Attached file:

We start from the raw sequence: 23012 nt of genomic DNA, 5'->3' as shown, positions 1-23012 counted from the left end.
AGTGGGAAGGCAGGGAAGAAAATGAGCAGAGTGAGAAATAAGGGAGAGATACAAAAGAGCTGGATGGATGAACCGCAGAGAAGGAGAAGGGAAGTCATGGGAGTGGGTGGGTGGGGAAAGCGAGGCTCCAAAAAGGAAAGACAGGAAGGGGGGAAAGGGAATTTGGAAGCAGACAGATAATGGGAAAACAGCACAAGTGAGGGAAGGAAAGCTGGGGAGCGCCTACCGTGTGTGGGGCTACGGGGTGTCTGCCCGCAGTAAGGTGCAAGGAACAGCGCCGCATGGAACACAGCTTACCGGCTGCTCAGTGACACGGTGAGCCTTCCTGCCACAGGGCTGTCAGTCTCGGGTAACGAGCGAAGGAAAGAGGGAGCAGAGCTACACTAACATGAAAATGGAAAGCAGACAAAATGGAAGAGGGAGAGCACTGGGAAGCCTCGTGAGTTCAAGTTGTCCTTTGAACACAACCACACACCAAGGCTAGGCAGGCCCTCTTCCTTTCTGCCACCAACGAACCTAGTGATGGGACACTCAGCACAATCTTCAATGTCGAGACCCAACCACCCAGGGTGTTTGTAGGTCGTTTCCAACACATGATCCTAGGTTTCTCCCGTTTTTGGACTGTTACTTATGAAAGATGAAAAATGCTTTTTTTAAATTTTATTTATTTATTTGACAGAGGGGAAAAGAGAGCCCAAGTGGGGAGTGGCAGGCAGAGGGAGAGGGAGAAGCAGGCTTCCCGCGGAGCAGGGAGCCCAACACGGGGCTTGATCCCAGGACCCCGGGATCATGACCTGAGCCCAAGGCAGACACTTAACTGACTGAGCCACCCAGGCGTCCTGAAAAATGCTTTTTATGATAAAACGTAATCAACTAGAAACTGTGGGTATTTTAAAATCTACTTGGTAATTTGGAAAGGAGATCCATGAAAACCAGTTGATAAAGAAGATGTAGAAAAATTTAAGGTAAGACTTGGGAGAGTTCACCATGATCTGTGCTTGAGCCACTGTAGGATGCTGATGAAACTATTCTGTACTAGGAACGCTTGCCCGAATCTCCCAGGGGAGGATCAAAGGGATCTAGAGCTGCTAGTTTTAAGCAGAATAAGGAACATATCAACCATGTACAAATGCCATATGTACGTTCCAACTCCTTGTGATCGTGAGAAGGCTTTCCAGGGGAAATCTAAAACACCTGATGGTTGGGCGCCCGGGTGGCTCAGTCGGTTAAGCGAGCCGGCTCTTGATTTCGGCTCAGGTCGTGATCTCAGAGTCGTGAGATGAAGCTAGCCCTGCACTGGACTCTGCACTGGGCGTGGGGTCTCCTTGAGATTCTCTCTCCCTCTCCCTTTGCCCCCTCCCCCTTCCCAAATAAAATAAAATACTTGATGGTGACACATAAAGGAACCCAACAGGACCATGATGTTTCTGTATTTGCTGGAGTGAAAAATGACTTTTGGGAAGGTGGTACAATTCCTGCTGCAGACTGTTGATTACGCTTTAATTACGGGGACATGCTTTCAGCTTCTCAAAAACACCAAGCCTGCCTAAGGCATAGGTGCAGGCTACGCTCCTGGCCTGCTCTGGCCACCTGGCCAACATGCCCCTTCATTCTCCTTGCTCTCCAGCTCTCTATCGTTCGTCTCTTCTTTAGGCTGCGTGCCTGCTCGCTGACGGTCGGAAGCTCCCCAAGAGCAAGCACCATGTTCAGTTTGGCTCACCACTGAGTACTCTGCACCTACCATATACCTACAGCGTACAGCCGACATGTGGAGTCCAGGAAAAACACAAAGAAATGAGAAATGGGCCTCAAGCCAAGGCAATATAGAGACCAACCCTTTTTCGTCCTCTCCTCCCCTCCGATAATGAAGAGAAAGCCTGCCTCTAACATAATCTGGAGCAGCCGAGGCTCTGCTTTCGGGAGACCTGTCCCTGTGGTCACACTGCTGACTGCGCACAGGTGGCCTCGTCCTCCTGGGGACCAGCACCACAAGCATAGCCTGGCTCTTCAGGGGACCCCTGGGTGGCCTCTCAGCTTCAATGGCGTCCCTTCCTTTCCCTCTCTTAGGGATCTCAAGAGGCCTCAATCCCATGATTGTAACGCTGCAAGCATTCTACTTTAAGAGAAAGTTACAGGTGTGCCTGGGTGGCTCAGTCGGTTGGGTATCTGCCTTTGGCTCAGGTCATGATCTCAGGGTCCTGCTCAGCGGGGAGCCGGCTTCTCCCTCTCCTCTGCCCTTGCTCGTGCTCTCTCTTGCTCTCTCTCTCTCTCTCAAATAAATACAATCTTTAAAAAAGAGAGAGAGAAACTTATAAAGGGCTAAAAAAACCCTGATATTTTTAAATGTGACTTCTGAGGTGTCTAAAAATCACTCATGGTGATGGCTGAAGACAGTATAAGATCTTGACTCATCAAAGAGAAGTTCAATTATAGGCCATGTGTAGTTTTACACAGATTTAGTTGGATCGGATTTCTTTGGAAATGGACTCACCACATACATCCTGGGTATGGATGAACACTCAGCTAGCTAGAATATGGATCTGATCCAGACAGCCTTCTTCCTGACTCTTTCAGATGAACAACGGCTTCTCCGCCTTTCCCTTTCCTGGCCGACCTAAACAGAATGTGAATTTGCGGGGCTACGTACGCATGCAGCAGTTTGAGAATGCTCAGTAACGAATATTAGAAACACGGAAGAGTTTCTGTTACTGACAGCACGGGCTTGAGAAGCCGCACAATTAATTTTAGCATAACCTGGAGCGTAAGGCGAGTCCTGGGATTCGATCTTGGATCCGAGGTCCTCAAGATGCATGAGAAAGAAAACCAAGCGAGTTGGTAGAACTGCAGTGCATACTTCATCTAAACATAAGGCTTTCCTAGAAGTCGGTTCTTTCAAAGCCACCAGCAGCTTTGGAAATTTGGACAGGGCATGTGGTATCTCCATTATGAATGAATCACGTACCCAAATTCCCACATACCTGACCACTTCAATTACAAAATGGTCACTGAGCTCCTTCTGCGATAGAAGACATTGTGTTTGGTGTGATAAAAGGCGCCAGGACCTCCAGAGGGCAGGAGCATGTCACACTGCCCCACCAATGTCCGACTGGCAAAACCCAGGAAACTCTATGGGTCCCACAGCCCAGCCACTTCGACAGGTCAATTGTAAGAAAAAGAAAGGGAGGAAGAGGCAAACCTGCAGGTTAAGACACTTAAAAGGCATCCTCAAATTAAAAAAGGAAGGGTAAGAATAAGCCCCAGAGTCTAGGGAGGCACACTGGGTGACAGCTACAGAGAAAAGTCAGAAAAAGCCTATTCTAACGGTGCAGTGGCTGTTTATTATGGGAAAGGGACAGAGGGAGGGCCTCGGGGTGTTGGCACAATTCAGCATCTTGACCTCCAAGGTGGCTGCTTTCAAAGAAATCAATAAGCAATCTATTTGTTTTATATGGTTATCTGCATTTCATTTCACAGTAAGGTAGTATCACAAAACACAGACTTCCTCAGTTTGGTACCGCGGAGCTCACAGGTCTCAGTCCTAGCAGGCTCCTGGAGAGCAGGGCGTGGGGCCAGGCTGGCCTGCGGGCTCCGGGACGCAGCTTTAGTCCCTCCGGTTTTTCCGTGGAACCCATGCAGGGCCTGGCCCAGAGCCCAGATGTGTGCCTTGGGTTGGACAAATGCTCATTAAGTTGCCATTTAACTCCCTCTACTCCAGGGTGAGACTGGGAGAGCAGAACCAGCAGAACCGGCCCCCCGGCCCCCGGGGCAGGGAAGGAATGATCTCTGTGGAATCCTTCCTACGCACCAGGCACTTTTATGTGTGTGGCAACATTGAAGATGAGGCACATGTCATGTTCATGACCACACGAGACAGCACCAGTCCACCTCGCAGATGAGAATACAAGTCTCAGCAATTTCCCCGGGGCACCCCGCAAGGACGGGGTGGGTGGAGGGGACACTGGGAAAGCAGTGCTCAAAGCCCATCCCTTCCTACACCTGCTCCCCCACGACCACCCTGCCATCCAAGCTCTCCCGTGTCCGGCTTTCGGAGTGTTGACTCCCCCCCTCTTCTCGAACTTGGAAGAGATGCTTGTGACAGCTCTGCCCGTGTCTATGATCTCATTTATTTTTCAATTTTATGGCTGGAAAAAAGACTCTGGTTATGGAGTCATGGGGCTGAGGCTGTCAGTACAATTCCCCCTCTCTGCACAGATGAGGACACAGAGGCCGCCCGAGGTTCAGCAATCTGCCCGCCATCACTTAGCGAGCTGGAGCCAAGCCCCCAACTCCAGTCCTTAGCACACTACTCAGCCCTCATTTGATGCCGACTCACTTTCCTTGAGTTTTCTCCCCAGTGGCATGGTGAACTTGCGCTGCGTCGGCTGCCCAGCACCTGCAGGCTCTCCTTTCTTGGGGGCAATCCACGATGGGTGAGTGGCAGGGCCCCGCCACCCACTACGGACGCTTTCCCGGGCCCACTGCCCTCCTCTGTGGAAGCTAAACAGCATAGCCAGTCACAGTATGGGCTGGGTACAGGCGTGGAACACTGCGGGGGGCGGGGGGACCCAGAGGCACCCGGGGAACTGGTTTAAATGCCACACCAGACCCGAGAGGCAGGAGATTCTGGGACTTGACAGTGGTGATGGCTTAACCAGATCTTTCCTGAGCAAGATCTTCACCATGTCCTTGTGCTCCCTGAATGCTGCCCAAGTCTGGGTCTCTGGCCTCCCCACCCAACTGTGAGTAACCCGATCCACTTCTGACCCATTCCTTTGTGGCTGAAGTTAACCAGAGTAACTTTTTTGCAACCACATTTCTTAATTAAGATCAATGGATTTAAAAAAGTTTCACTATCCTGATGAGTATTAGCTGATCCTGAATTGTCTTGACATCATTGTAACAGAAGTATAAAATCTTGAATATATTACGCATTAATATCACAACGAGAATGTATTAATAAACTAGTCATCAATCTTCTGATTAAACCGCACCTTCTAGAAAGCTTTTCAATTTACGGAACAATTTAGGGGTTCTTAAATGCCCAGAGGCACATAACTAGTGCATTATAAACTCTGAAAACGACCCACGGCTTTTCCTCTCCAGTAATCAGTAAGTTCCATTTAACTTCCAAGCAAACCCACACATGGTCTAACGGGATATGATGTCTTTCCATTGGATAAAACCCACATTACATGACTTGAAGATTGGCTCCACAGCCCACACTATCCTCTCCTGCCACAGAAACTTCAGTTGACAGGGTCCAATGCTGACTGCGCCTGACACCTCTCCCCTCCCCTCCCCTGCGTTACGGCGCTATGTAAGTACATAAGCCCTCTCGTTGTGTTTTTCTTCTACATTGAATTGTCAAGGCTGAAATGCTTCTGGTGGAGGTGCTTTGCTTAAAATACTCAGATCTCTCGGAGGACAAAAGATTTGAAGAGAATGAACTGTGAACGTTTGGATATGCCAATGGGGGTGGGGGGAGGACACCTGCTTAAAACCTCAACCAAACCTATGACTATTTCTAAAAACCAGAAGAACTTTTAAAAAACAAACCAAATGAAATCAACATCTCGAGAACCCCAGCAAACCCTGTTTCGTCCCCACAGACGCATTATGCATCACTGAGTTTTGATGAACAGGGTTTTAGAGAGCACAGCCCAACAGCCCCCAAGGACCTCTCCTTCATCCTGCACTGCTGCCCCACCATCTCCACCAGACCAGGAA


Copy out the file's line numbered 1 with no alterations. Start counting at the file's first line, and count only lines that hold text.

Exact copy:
We start from the raw sequence: 23012 nt of genomic DNA, 5'->3' as shown, positions 1-23012 counted from the left end.